A bit like Project Gutenberg for western books. It connects directly to Aozora, lets you find stories based on kanji level, and has a really good built-in dictionary.
For Android there are a few other apps, but I'm not sure what's the best one out there. I wrote a blog post on this a while ago: I've never converted anything from Aozora to Kindle format Christian's post in the other topic , because I only ever had an old Kindle that wasn't able to read Japanese yet I bought the then new Paperwhite a couple of years ago specifically in the hope of reading Japanese.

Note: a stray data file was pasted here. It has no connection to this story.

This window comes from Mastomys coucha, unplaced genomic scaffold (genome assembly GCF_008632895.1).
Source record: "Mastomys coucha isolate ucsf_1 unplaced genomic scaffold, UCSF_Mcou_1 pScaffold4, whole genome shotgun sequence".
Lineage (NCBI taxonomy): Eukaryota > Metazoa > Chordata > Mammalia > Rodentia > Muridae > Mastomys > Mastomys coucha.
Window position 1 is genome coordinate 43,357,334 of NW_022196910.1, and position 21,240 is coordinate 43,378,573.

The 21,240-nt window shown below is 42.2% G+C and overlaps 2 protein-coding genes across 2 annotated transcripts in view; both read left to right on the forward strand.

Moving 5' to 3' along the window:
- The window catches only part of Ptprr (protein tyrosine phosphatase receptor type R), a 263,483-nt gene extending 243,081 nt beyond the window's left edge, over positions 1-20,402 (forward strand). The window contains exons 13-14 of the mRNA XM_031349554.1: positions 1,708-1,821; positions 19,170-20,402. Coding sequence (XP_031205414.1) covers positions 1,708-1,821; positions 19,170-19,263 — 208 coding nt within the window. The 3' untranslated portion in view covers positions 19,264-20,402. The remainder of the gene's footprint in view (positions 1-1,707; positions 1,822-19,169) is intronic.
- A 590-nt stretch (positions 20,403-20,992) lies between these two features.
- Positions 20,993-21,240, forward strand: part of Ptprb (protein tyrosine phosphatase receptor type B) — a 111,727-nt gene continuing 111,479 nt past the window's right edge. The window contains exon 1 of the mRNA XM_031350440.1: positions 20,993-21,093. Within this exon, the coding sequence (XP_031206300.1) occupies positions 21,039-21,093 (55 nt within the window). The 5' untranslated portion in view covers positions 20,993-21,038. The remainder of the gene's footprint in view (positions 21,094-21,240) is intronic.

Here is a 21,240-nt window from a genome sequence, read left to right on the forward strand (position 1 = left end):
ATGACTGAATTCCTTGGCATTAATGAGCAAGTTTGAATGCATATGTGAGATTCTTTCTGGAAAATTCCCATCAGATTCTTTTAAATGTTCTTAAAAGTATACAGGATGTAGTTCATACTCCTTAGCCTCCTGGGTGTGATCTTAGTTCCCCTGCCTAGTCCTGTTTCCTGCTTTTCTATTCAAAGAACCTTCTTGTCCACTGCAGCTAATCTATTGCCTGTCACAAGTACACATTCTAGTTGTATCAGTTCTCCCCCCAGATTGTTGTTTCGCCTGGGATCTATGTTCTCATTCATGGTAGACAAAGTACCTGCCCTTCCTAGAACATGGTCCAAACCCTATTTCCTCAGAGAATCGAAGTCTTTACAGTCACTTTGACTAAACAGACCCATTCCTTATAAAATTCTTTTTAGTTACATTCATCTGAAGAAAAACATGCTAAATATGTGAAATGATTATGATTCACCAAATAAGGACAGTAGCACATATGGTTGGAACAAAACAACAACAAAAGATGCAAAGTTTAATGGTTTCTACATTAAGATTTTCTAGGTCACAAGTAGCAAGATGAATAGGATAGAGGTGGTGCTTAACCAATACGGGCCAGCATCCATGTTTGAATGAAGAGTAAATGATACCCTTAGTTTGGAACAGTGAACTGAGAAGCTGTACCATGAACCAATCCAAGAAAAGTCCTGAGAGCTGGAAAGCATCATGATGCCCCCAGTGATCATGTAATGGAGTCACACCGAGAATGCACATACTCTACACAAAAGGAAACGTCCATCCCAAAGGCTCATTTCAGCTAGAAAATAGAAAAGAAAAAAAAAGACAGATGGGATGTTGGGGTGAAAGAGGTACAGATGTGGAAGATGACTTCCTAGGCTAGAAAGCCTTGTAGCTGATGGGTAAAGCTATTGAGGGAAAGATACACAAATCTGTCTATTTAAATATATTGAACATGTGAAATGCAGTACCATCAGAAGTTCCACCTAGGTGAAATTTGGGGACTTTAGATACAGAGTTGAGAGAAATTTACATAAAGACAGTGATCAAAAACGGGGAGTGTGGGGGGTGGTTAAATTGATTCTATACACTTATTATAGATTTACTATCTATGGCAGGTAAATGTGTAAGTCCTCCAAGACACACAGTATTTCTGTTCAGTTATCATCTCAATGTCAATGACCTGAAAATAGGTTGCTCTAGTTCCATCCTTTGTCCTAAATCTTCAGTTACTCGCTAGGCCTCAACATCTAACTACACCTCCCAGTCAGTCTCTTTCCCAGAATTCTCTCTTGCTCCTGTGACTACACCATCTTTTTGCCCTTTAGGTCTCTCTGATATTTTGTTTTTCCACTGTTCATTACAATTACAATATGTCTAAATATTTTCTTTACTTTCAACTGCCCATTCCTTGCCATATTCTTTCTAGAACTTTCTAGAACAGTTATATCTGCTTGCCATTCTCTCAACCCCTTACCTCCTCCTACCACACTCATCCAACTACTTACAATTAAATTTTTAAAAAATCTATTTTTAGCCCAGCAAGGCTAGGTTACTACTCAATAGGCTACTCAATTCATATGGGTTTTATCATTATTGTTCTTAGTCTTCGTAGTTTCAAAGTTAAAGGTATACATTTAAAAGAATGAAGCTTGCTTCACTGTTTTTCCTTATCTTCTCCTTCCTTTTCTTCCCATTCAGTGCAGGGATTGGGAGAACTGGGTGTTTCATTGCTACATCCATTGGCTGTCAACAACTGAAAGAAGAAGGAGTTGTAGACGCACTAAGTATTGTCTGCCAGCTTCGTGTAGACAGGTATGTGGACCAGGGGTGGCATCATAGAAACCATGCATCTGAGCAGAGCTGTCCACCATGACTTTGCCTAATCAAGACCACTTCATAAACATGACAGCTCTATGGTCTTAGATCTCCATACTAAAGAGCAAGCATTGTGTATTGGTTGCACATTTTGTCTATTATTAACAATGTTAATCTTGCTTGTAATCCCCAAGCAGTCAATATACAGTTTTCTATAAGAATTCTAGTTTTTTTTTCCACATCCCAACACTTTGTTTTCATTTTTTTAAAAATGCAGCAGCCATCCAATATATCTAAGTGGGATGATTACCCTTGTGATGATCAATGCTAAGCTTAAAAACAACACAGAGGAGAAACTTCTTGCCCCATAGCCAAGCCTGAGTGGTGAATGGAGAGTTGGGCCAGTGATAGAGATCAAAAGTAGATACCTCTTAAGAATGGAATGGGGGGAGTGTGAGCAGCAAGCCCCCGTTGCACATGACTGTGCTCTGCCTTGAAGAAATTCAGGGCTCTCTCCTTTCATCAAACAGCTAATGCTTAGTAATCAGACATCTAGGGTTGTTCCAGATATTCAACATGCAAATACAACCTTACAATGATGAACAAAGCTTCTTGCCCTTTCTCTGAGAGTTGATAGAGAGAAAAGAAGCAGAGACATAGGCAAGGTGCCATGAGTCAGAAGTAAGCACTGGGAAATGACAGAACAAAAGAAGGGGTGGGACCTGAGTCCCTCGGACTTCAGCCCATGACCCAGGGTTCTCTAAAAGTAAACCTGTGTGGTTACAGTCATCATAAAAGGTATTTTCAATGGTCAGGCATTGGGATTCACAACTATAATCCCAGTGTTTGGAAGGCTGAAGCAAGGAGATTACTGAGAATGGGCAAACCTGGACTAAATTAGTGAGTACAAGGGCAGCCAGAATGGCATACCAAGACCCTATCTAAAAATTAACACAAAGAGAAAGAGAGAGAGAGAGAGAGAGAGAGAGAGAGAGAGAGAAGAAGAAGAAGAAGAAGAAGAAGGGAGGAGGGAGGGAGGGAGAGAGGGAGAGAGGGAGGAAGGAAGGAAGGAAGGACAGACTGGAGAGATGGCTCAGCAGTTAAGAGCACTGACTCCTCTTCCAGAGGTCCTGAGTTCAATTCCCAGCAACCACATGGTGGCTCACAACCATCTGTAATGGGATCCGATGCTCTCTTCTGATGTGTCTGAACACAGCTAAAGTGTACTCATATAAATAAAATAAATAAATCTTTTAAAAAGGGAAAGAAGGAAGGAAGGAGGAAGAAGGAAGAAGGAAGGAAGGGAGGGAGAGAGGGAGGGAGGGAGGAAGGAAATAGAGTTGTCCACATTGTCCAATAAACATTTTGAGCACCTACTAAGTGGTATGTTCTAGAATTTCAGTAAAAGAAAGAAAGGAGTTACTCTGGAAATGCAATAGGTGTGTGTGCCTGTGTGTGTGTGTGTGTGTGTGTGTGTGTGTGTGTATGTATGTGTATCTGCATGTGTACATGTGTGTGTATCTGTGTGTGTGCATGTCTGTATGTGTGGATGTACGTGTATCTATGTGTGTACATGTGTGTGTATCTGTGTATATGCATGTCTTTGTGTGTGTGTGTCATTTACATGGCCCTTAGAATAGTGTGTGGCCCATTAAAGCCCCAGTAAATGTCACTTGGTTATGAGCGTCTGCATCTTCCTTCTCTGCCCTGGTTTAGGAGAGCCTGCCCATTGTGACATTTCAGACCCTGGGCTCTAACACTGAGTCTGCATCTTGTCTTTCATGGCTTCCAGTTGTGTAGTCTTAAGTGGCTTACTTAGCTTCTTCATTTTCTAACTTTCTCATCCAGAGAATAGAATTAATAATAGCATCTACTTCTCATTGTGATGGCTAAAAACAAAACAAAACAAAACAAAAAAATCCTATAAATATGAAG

The dictionary suits my needs well and most all? I've heard some people had to jump through loops to register their device to Japan, but for me it went really easily. I Of course that means you can't download anything for Kindle from any other site unless you re-change it, but I don't mind because I rarely download ebooks. Maybe it helps to have a Japanese address registered, which I only have because of some forwarding service.
I've had two problems so far: For instance, if you just convert it to azw, it won't parse correctly the words.So what happens once you start knowing everything you are coming across? But never one year. Note that this can be a paper copy but I highly recommend having an ebook version. For example, localization might involve changing place names, currency, holidays and even the way gender roles are represented in a book.